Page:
Collective action for small-scale irrigation facilities is crucial for smallholder farmers’ livelihood and welfare improvement in the Loess Plateau Areas of Northwest China. However, under the challenge of China’s increasing economic heterogeneity and social transformation, understanding what influences the initiation of collective action and how to sustain it is the key for common pool resource management. This thesis starts with how to initiate collective action by addressing the social dilemma of farmers’ attitude-behaviour paradox. After finding that relative income position and social network heterogeneity are the main factors for the occurrence of this social dilemma, we develop a theoretical framework to identify how social capital components contribute to the realisation of collective action. Then, we study how economic heterogeneity particularly farmers’ income levels influence their willingness to cooperate in sustaining collective action. Finally, given the different organisational forms in the management of collective action, we study how organisational heterogeneity influences commons governance for small-scale irrigation facilities based on the trust and control mechanisms. In Chapter 1, we draw a blueprint of the whole thesis, propose research questions and introduce the study areas as well as methodologies employed in the following four chapters.
Chapter 2 explores why farmers, who have a positive attitude towards small-scale irrigation collective action, do not transform into real participative behaviour or who do not have the attitude, yet have real participative behaviour, that is, the attitude-behaviour paradox. We use data from household survey with farmers in Shaanxi Province of Northwest China. Given the potential endogeneity of the social network in estimating farmers’ attitude-behaviour paradox, an instrumental variable probit model is used to investigate how social network heterogeneity and relative income position affect farmers’ social dilemmas. The results show that social network heterogeneity, decomposed into ‘weak ties’ and ‘strong ties’, combined with relative income position, reduced farmers’ attitude-behaviour paradox. Moreover, after dividing farmers’ paradox into “having attitude but no behaviour” and “having behaviour but no attitude”, different mechanisms are revealed to understand further the role of socio-economic heterogeneity in addressing social dilemmas of farmers’ attitude-behaviour paradox.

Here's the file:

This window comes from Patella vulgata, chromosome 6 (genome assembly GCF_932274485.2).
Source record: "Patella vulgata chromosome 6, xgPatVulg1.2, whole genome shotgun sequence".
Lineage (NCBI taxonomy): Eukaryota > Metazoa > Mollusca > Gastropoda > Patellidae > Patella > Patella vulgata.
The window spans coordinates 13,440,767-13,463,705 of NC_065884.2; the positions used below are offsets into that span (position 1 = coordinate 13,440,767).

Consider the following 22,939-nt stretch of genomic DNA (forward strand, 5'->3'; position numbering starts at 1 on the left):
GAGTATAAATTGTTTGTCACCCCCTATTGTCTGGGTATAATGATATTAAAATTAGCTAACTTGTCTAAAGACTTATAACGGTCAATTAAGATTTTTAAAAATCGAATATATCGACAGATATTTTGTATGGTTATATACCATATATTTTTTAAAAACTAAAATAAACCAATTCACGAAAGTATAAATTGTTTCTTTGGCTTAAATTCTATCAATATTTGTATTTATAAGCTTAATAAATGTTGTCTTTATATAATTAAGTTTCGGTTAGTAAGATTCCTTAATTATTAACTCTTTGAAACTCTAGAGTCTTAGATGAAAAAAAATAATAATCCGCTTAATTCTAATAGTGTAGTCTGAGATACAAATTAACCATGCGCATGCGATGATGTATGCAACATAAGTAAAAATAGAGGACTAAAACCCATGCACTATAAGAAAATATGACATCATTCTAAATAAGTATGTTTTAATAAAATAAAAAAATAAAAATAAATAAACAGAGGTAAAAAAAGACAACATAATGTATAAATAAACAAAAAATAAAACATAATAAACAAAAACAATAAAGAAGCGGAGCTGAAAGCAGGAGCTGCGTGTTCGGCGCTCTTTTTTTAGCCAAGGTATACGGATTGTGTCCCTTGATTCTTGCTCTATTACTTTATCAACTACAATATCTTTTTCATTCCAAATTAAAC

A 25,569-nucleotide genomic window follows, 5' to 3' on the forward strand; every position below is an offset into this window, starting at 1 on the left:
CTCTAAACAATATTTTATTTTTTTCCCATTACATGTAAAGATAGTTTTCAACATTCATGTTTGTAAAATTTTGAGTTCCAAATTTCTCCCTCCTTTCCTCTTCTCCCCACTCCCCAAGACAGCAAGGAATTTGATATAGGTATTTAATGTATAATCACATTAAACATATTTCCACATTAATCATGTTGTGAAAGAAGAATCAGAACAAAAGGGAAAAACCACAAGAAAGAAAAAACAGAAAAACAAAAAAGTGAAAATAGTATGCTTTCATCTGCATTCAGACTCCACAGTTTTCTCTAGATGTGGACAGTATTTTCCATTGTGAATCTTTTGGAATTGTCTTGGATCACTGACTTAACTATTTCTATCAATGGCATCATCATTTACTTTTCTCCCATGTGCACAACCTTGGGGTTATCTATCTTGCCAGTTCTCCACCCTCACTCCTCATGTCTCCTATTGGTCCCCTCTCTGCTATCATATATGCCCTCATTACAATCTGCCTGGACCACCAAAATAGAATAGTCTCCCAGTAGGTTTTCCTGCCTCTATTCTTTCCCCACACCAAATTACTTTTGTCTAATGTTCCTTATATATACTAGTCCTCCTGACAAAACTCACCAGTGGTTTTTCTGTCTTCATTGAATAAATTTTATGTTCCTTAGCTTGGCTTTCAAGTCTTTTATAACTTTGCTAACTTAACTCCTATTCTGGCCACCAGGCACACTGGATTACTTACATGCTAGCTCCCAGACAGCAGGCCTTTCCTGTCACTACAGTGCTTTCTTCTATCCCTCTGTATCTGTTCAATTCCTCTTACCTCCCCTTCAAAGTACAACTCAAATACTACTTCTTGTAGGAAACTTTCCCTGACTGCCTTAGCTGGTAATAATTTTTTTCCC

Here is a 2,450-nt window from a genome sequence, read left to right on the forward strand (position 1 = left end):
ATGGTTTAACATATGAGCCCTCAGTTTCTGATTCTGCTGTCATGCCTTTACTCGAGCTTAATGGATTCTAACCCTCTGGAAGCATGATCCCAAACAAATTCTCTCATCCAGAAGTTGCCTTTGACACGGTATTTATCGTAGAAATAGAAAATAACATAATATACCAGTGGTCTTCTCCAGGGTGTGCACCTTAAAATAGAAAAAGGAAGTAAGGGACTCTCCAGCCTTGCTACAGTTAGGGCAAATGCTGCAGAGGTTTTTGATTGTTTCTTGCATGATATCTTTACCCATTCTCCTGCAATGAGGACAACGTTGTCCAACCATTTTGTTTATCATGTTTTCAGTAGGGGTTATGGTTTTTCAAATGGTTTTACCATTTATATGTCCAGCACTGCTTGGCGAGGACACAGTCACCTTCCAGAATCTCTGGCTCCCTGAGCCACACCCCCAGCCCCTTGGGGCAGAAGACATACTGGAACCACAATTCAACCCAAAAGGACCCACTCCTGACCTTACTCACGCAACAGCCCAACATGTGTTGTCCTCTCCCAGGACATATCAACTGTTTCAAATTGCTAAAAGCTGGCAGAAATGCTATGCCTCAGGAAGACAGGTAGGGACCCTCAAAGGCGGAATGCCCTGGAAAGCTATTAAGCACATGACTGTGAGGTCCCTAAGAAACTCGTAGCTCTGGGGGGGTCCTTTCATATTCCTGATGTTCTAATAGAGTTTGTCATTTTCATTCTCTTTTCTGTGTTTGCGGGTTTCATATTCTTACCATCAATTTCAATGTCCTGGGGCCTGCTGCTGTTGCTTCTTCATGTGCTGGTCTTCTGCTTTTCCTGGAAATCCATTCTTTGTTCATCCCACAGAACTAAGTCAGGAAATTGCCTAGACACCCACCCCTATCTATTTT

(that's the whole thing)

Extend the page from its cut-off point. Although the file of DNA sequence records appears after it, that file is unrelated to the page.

The effects of social capital components on farmers’ participative behaviour in collective action are examined in Chapter 3. A theoretical framework is developed to reflect the relationship between social capital and collective action. Based on household survey data with farmers in Shaanxi Province of Northwest China, we derive four components of social capital by employing exploratory factor analysis, namely, social network, social reciprocity, social trust and social participation. Then, the logit model is used to estimate the influence of social capital components on farmers’ participative behaviours in the realisation of collective action. It is found that social trust and social participation have positive effects on farmers’ participative behaviour, whereas social reciprocity will reduce the possibility of initiating collective action. Other factors, such as education levels, cultivated area, cropping patterns and grain subsidies also have significant positive effects.
Chapter 4 examines whether the relationship between social capital components and farmers’ willingness to cooperate is moderated by income levels. Based on the theoretical framework to link social capital, economic heterogeneity and collective action, a structural equation model is estimated to analyse the influence of social capital components on the willingness of farmers to cooperate. The analysis is complemented by a multi-group analysis to measure the variance effects across income groups. The results show that low- and middle-income farmers attach importance to the components of social network, social reciprocity and social participation, while high-income farmers emphasize interpersonal trust and social participation. Our research reveals that the success of collective action largely relies on how farmers’ align certain components of social capital with social structures to get benefits based on their economic endowments.
Chapter 5 studies how group size influences commons governance for small-scale irrigation facilities through trust and control mechanisms. The analysis is also performed by a structural equation model with farmers who participated in the collective action for small-scale irrigation facilities in Shaanxi, Gansu and Ningxia Province of China. The findings demonstrate that trust-based and control-based management mechanisms have different impacts on sustaining commons governance. Specifically, trust positively, whereas control negatively affects participation degree as well as cooperative performance. Both trust-based and control-based modes of management are effective in small groups, whereas only a control-based mode of management effective in big groups. Group size exerted contrasting force on trust and control mechanisms that directly and indirectly influence commons governance. Our study reveals that selective incentives should be discretionarily chosen based on the group size to sustain commons governance.
Finally, Chapter 6 presents the main conclusions of the four previous chapters, proposes insights from collective action for small-scale irrigation facilities, generalises the main contributions and presents policy implications as well as limitations and suggestions for future research.